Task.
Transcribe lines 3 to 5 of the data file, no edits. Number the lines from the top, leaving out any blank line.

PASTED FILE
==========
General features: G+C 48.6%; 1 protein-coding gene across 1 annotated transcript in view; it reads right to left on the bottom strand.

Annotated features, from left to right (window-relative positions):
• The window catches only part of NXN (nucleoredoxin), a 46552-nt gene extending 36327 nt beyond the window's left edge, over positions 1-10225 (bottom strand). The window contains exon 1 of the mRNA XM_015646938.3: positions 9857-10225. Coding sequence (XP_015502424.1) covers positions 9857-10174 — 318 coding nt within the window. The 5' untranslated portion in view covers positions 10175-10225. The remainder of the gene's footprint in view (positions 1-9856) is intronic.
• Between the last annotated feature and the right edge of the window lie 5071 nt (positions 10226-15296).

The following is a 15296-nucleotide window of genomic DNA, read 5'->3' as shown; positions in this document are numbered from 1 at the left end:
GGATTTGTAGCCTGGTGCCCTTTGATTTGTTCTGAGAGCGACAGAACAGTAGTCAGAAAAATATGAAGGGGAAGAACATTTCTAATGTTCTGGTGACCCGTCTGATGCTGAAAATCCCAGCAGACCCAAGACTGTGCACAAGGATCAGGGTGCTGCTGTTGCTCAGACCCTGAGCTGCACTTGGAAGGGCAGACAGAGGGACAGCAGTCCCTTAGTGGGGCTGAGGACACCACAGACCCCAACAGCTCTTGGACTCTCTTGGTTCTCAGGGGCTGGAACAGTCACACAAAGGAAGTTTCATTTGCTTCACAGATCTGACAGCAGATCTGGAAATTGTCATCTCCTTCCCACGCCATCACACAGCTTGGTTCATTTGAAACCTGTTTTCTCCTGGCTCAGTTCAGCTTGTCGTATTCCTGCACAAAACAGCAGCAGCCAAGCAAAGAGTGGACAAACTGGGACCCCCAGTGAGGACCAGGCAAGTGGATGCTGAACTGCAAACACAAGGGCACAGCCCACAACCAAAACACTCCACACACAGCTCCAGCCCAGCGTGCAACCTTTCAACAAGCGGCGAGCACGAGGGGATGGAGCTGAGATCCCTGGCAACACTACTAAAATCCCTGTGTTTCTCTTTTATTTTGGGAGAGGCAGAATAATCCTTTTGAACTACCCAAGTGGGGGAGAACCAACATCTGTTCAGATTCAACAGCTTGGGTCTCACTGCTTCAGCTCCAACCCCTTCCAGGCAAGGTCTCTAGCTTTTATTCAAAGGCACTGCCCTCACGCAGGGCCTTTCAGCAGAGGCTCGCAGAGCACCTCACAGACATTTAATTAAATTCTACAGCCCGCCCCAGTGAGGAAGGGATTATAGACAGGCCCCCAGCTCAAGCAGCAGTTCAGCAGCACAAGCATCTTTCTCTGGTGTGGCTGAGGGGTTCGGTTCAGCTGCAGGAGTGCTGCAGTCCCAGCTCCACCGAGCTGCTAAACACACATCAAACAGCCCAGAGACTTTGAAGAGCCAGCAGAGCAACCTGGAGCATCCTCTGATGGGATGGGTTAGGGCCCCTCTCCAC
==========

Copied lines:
• The window catches only part of NXN (nucleoredoxin), a 46552-nt gene extending 36327 nt beyond the window's left edge, over positions 1-10225 (bottom strand). The window contains exon 1 of the mRNA XM_015646938.3: positions 9857-10225. Coding sequence (XP_015502424.1) covers positions 9857-10174 — 318 coding nt within the window. The 5' untranslated portion in view covers positions 10175-10225. The remainder of the gene's footprint in view (positions 1-9856) is intronic.
• Between the last annotated feature and the right edge of the window lie 5071 nt (positions 10226-15296).

The following is a 15296-nucleotide window of genomic DNA, read 5'->3' as shown; positions in this document are numbered from 1 at the left end: